- The Washington Times - Wednesday, May 4, 2005

Five days before President Bush meets with Vladimir Putin in Moscow, the White House urged Russia to renounce the Soviet Union’s decades-long domination of Eastern Europe in order to ease tensions with once-occupied countries.

The suggestion was made yesterday by Stephen J. Hadley, the White House national security adviser, as Mr. Bush prepared to leave tomorrow on a four-nation European trip centered on celebrations of the 60th anniversary of the defeat of Nazi Germany. The main event will take place Monday when Mr. Bush joins Mr. Putin and more than 50 other world leaders at a military parade in Red Square.

It is a delicate assignment for Mr. Bush. He will pay tribute to Russia’s tremendous sacrifice — 27 million soldiers and civilians killed — and, at the same time, reach out to nations that fell under Moscow’s heel.

The president will open the trip in Riga, Latvia, where he will meet Saturday with the leaders of Baltic nations that were occupied for nearly five decades. The leaders of Lithuania and Estonia have refused to attend the Moscow ceremony because of Russia’s unwillingness to denounce the Soviet annexation of their countries.

At a briefing for reporters, Mr. Hadley said a Soviet-era branch of the parliament in 1989 had renounced the Molotov-Ribbentrop pact, the 1939 agreement that Soviet leader Josef Stalin made with Nazi Germany to divide Eastern Europe between the two powers.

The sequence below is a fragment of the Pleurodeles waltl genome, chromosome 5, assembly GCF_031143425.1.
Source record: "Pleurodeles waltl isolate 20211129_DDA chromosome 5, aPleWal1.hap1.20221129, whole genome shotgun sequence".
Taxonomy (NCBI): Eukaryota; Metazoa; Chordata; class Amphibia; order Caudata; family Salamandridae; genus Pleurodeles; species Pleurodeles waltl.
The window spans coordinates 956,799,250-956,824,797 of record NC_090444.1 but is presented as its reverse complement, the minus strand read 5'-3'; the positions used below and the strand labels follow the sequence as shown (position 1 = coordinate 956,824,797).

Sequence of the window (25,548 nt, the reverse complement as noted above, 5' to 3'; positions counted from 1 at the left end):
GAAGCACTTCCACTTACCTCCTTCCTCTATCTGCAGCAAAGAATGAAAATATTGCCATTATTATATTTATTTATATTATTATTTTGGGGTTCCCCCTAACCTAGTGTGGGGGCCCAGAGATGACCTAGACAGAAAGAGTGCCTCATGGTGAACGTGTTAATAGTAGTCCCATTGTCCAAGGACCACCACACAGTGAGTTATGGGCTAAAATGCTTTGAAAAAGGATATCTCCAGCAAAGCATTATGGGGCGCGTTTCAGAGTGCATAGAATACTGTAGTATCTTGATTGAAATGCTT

“Obviously, it would be an appropriate thing for Russia, now having emerged out of the Soviet Union, to do the same thing,” Mr. Hadley said. He added that Mr. Bush’s emphasis would be to look forward, rather than backward, “and to focus on what now ties us together, that in fact Europe now is moving toward a Europe whole, free and at peace.”

Mr. Bush, in a letter to Latvia, acknowledged that the liberation of Europe from the Nazis also marked the long Soviet occupation of the Baltics. But the president stopped short of assigning blame to Russia.

“In Western Europe, the end of World War II meant liberation. In Central and Eastern Europe, the war also marked the Soviet occupation and annexation of Estonia, Latvia, and Lithuania and the imposition of communism,” Mr. Bush wrote to Latvian President Vaira Vike-Freiberga.

Asked whether Mr. Bush considered this a particularly difficult trip in terms of its diplomacy, Mr. Hadley said, “Look, it’s a tricky world out there. There are a lot of challenges the world over.”

Mr. Hadley said that the trip was to celebrate the defeat of fascism and Nazism and that the schedule wasn’t designed “to send any message to Russia.”

Yet Mr. Bush’s emphasis on spreading freedom and democracy will invite comparisons with Mr. Putin’s quashing of dissent and consolidation of power.

Mr. Putin, a former colonel in the KGB, said in an address last month that the collapse of the Soviet Union was “the greatest geopolitical catastrophe of the century.”

Mr. Bush will travel to the Netherlands to speak Sunday at an American cemetery in Margraten. He will fly to Moscow later that day. He will travel to Tbilisi, Georgia, on Monday and return to Washington on Tuesday.

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